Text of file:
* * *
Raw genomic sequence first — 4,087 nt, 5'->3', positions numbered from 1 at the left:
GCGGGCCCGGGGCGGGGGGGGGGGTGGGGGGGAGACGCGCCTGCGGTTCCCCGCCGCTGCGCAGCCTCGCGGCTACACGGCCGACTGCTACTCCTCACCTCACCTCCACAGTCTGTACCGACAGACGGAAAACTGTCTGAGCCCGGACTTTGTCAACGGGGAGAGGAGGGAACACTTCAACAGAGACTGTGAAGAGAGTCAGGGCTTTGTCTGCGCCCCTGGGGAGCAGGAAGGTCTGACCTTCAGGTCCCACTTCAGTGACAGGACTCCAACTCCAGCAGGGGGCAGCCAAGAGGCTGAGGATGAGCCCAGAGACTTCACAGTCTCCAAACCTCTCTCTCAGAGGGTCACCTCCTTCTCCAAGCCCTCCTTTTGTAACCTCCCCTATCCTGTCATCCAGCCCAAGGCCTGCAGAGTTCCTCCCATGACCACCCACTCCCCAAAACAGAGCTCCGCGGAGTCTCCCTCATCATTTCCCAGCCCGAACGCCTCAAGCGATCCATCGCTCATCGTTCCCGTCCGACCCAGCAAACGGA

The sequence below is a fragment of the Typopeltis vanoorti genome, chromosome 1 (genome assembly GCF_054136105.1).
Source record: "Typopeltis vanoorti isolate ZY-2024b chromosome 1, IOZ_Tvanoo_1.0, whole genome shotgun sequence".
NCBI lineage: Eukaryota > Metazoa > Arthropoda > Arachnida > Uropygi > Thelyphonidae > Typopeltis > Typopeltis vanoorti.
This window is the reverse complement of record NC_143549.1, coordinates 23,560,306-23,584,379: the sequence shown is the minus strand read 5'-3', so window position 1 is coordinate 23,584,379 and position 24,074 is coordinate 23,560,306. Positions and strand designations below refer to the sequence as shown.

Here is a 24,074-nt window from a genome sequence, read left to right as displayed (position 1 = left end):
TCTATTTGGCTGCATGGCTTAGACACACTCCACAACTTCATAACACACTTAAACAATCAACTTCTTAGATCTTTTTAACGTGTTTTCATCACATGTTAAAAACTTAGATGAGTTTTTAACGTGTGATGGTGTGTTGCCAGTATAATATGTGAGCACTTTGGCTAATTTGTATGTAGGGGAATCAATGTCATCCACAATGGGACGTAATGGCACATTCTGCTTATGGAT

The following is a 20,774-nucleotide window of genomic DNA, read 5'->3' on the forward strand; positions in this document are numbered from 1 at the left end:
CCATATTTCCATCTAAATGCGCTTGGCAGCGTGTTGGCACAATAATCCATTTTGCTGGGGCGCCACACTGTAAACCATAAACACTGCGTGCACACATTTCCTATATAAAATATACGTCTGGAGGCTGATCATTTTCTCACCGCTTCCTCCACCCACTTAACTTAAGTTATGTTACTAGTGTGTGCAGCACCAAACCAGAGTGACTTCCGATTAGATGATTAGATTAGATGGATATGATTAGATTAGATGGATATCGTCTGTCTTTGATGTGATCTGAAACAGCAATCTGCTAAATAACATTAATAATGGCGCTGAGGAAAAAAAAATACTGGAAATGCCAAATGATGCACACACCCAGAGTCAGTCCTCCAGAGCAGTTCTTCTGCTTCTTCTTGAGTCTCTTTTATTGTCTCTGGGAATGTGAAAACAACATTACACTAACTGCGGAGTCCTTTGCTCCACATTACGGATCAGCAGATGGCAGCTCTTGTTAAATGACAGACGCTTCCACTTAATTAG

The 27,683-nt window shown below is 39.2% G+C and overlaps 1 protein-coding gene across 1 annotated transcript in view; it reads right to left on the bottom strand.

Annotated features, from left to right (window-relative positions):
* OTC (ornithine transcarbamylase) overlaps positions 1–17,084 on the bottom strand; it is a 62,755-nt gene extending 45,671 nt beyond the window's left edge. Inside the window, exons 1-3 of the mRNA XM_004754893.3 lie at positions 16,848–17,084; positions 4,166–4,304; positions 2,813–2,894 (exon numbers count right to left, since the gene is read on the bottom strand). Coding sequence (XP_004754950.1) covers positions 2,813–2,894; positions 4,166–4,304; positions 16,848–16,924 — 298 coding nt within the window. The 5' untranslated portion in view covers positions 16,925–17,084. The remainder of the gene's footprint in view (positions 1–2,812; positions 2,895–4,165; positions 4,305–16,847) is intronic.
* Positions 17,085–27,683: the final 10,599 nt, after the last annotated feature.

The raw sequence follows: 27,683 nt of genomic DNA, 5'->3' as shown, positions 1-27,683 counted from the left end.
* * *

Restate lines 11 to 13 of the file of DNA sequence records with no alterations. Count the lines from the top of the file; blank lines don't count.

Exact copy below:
The 27,683-nt window shown below is 39.2% G+C and overlaps 1 protein-coding gene across 1 annotated transcript in view; it reads right to left on the bottom strand.

Annotated features, from left to right (window-relative positions):
* OTC (ornithine transcarbamylase) overlaps positions 1–17,084 on the bottom strand; it is a 62,755-nt gene extending 45,671 nt beyond the window's left edge. Inside the window, exons 1-3 of the mRNA XM_004754893.3 lie at positions 16,848–17,084; positions 4,166–4,304; positions 2,813–2,894 (exon numbers count right to left, since the gene is read on the bottom strand). Coding sequence (XP_004754950.1) covers positions 2,813–2,894; positions 4,166–4,304; positions 16,848–16,924 — 298 coding nt within the window. The 5' untranslated portion in view covers positions 16,925–17,084. The remainder of the gene's footprint in view (positions 1–2,812; positions 2,895–4,165; positions 4,305–16,847) is intronic.